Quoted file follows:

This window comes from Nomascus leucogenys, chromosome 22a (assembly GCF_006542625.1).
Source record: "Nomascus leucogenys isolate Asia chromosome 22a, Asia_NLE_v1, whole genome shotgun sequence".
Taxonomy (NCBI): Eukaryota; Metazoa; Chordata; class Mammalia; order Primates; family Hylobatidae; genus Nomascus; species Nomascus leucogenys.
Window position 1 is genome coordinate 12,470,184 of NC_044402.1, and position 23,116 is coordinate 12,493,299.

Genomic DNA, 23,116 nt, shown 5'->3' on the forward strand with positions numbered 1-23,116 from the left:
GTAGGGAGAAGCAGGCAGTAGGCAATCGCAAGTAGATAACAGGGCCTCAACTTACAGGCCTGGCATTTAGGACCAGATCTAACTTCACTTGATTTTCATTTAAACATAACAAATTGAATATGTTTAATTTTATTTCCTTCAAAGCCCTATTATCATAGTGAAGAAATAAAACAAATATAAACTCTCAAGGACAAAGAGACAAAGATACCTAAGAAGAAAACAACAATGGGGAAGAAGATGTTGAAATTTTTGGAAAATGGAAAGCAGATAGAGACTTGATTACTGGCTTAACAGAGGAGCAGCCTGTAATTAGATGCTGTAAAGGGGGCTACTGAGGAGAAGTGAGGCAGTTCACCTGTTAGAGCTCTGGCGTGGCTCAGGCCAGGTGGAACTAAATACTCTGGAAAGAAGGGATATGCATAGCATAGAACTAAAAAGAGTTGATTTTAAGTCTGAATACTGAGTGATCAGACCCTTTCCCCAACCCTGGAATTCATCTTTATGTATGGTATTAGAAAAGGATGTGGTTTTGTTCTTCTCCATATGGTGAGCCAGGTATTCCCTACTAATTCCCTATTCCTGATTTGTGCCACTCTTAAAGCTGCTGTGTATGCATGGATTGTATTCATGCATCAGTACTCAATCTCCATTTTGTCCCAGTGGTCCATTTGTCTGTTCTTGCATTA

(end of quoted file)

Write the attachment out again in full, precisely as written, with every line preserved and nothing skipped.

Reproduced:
This window comes from Nomascus leucogenys, chromosome 22a (assembly GCF_006542625.1).
Source record: "Nomascus leucogenys isolate Asia chromosome 22a, Asia_NLE_v1, whole genome shotgun sequence".
Taxonomy (NCBI): Eukaryota; Metazoa; Chordata; class Mammalia; order Primates; family Hylobatidae; genus Nomascus; species Nomascus leucogenys.
Window position 1 is genome coordinate 12,470,184 of NC_044402.1, and position 23,116 is coordinate 12,493,299.

Genomic DNA, 23,116 nt, shown 5'->3' on the forward strand with positions numbered 1-23,116 from the left:
GTAGGGAGAAGCAGGCAGTAGGCAATCGCAAGTAGATAACAGGGCCTCAACTTACAGGCCTGGCATTTAGGACCAGATCTAACTTCACTTGATTTTCATTTAAACATAACAAATTGAATATGTTTAATTTTATTTCCTTCAAAGCCCTATTATCATAGTGAAGAAATAAAACAAATATAAACTCTCAAGGACAAAGAGACAAAGATACCTAAGAAGAAAACAACAATGGGGAAGAAGATGTTGAAATTTTTGGAAAATGGAAAGCAGATAGAGACTTGATTACTGGCTTAACAGAGGAGCAGCCTGTAATTAGATGCTGTAAAGGGGGCTACTGAGGAGAAGTGAGGCAGTTCACCTGTTAGAGCTCTGGCGTGGCTCAGGCCAGGTGGAACTAAATACTCTGGAAAGAAGGGATATGCATAGCATAGAACTAAAAAGAGTTGATTTTAAGTCTGAATACTGAGTGATCAGACCCTTTCCCCAACCCTGGAATTCATCTTTATGTATGGTATTAGAAAAGGATGTGGTTTTGTTCTTCTCCATATGGTGAGCCAGGTATTCCCTACTAATTCCCTATTCCTGATTTGTGCCACTCTTAAAGCTGCTGTGTATGCATGGATTGTATTCATGCATCAGTACTCAATCTCCATTTTGTCCCAGTGGTCCATTTGTCTGTTCTTGCATTA